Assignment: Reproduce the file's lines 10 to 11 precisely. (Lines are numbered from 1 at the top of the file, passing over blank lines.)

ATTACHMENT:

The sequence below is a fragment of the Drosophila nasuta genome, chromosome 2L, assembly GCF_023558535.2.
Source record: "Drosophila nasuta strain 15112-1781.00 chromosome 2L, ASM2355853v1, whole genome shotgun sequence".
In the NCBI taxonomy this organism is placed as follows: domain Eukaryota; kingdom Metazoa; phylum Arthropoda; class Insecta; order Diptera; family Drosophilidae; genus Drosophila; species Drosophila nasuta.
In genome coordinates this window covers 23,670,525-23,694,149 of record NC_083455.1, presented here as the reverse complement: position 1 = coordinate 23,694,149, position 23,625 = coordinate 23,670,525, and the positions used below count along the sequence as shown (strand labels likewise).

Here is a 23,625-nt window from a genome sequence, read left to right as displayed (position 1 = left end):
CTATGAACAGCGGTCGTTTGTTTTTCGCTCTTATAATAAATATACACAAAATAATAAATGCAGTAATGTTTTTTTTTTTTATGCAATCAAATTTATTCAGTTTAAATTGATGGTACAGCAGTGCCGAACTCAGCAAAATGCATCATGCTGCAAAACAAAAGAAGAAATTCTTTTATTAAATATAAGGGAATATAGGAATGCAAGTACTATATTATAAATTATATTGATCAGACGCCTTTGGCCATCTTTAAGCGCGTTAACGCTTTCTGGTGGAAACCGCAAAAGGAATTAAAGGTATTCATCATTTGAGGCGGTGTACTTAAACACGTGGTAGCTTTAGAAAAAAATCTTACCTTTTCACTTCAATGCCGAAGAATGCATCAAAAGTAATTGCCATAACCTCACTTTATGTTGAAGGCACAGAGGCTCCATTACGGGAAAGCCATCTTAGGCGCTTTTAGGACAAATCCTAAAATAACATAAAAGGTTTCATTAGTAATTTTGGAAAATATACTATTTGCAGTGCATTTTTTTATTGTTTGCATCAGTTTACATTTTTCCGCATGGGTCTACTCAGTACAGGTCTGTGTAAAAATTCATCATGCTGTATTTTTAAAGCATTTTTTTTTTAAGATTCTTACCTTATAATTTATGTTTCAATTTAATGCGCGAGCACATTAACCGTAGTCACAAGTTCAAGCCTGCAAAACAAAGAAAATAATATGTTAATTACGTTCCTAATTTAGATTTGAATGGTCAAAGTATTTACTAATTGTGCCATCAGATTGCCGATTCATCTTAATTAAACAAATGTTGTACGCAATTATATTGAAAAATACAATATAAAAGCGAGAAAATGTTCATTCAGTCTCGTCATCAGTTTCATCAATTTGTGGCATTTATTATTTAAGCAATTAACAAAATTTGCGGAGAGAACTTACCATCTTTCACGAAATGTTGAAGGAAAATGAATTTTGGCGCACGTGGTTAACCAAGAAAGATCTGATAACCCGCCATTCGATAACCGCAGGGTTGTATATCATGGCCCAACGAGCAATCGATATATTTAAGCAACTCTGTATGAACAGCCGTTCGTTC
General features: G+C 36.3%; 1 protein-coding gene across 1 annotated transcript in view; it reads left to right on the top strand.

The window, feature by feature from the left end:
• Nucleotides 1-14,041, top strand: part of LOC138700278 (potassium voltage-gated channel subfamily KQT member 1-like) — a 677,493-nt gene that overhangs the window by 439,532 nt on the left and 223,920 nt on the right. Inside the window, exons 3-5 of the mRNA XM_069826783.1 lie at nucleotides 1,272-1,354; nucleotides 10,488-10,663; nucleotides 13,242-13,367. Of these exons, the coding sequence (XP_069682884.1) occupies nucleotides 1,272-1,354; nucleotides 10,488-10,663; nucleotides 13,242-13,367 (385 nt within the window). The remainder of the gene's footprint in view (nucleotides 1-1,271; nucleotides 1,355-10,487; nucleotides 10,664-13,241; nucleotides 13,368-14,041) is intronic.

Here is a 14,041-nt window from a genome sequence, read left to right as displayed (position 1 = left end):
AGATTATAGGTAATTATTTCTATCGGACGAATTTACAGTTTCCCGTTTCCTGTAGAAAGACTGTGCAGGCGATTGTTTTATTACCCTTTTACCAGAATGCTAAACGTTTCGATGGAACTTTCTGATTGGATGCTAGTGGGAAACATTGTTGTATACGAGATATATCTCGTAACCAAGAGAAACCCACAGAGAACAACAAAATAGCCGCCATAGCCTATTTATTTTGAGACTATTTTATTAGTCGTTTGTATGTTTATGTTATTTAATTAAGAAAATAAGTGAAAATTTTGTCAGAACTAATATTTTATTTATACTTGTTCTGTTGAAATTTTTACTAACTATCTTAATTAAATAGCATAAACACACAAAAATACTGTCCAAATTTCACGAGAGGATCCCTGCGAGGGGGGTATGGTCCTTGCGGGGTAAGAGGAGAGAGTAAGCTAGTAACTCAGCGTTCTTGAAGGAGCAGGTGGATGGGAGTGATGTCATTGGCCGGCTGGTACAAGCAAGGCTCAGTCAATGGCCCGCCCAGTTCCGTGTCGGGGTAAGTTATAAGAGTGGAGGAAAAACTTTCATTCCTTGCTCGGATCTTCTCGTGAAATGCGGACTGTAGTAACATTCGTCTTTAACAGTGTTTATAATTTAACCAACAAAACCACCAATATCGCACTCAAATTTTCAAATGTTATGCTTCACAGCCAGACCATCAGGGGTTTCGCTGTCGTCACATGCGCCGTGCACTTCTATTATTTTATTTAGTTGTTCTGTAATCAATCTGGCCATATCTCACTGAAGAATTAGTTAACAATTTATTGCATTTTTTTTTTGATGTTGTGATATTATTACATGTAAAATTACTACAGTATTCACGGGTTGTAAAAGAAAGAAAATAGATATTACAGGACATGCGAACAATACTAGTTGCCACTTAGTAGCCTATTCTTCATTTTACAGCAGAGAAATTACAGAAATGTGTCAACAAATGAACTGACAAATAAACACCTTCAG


Here is a 14,041-nt window from a genome sequence, read left to right as displayed (position 1 = left end):
AGATTATAGGTAATTATTTCTATCGGACGAATTTACAGTTTCCCGTTTCCTGTAGAAAGACTGTGCAGGCGATTGTTTTATTACCCTTTTACCAGAATGCTAAACGTTTCGATGGAACTTTCTGATTGGATGCTAGTGGGAAACATTGTTGTATACGAGATATATCTCGTAACCAAGAGAAACCCACAGAGAACAACAAAATAGCCGCCATAGCCTATTTATTTTGAGACTATTTTATTAGTCGTTTGTATGTTTATGTTATTTAATTAAGAAAATAAGTGAAAATTTTGTCAGAACTAATATTTTATTTATACTTGTTCTGTTGAAATTTTTACTAACTATCTTAATTAAATAGCATAAACACACAAAAATACTGTCCAAATTTCACGAGAGGATCCCTGCGAGGGGGGTATGGTCCTTGCGGGGTAAGAGGAGAGAGTAAGCTAGTAACTCAGCGTTCTTGAAGGAGCAGGTGGATGGGAGTGATGTCATTGGCCGGCTGGTACAAGCAAGGCTCAGTCAATGGCCCGCCCAGTTCCGTGTCGGGGTAAGTTATAAGAGTGGAGGAAAAACTTTCATTCCTTGCTCGGATCTTCTCGTGAAATGCGGACTGTAGTAACATTCGTCTTTAACAGTGTTTATAATTTAACCAACAAAACCACCAATATCGCACTCAAATTTTCAAATGTTATGCTTCACAGCCAGACCATCAGGGGTTTCGCTGTCGTCACATGCGCCGTGCACTTCTATTATTTTATTTAGTTGTTCTGTAATCAATCTGGCCATATCTCACTGAAGAATTAGTTAACAATTTATTGCATTTTTTTTTTGATGTTGTGATATTATTACATGTAAAATTACTACAGTATTCACGGGTTGTAAAAGAAAGAAAATAGATATTACAGGACATGCGAACAATACTAGTTGCCACTTAGTAGCCTATTCTTCATTTTACAGCAGAGAAATTACAGAAATGTGTCAACAAATGAACTGACAAATAAACACCTTCAG